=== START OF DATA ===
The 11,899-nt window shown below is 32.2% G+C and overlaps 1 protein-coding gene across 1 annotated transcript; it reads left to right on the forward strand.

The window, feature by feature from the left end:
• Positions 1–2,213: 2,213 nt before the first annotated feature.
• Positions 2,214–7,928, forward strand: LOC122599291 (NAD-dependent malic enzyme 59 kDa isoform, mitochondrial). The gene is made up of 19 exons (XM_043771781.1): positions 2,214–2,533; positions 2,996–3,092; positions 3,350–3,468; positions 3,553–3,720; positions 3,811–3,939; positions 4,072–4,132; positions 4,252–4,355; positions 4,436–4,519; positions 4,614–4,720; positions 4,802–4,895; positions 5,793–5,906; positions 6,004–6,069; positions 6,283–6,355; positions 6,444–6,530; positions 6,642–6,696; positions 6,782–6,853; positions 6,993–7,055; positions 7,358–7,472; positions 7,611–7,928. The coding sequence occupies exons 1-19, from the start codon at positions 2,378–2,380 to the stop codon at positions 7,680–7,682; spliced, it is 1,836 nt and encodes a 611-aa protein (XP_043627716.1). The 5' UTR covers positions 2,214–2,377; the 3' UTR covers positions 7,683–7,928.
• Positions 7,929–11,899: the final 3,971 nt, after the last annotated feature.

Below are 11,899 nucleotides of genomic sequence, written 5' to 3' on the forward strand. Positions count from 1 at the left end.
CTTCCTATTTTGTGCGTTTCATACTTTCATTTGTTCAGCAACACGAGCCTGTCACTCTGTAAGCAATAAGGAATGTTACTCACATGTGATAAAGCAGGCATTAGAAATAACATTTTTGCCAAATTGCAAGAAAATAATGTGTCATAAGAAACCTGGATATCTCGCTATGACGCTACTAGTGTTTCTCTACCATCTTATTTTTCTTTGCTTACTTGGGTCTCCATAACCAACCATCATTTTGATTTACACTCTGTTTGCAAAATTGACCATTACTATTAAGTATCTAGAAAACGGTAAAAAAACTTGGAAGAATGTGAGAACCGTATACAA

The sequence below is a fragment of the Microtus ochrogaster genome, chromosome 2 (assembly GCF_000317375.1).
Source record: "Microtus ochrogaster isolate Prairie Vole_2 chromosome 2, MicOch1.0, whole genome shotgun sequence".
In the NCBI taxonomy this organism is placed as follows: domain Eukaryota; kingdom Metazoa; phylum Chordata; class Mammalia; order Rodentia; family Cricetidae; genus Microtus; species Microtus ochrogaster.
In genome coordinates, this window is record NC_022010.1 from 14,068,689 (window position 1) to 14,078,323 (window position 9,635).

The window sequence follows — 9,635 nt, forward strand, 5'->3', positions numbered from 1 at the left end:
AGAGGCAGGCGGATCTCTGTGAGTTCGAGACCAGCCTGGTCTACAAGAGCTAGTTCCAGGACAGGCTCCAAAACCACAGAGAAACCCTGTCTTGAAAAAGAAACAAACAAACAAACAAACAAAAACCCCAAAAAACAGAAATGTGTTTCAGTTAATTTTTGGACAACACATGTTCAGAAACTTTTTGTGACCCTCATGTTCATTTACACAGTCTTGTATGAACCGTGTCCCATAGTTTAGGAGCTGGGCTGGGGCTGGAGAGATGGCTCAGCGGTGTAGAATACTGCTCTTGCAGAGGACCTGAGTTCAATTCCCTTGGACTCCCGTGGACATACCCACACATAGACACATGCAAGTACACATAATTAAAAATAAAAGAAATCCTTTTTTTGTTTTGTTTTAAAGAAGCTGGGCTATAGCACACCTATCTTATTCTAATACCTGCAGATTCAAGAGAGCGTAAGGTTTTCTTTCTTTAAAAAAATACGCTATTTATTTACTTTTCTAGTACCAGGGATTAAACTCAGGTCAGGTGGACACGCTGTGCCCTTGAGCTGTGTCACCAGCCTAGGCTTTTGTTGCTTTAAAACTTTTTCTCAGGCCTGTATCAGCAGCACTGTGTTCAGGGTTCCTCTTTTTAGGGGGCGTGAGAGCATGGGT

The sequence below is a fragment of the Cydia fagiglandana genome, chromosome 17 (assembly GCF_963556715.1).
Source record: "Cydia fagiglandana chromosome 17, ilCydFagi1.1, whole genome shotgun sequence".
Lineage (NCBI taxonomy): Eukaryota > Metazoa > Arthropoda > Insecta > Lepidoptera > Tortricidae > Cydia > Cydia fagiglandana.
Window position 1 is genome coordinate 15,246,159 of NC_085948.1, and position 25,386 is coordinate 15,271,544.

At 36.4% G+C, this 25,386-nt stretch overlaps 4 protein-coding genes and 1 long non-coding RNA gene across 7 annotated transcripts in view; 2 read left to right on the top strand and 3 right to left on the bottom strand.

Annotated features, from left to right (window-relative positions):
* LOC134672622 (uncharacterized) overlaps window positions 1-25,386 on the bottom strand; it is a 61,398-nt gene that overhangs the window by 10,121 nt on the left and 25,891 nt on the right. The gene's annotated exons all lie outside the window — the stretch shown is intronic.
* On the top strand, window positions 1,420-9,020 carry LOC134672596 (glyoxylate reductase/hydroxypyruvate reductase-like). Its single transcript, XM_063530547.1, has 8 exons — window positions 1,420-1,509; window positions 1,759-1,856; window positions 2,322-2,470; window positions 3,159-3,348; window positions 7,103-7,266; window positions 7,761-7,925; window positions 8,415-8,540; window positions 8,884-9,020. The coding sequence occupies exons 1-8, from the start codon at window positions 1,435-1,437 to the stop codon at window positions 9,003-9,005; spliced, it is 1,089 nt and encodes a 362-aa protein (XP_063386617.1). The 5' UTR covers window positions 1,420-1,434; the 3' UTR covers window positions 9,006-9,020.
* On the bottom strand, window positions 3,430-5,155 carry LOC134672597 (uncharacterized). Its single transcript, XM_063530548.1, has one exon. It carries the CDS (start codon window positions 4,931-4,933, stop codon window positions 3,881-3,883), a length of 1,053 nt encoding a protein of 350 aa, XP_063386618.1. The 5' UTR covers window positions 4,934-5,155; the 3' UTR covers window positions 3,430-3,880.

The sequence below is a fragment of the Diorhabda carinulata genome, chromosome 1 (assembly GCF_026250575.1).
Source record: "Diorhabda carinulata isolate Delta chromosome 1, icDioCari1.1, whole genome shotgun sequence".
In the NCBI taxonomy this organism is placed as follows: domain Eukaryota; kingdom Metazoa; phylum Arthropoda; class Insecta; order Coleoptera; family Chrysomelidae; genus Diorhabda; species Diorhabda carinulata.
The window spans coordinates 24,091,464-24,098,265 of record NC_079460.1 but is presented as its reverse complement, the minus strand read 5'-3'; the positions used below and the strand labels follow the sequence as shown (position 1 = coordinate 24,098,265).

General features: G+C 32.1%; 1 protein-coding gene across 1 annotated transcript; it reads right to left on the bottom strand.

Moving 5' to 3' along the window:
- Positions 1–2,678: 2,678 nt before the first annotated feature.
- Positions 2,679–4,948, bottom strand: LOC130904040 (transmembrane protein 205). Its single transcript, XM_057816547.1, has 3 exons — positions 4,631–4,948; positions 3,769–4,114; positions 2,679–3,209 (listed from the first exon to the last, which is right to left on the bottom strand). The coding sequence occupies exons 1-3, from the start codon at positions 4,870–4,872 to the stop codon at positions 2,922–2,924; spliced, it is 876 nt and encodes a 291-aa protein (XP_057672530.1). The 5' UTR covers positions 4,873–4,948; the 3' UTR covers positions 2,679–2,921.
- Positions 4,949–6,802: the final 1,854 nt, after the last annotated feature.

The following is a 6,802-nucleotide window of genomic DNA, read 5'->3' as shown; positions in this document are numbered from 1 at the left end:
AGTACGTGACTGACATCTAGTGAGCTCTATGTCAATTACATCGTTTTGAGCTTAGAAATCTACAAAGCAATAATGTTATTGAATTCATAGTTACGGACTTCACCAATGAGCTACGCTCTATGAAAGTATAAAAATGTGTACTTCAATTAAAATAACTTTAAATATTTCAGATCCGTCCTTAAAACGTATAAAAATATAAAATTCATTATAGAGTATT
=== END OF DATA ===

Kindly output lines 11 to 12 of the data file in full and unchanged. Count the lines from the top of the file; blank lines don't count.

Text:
In genome coordinates, this window is record NC_022010.1 from 14,068,689 (window position 1) to 14,078,323 (window position 9,635).

The window sequence follows — 9,635 nt, forward strand, 5'->3', positions numbered from 1 at the left end: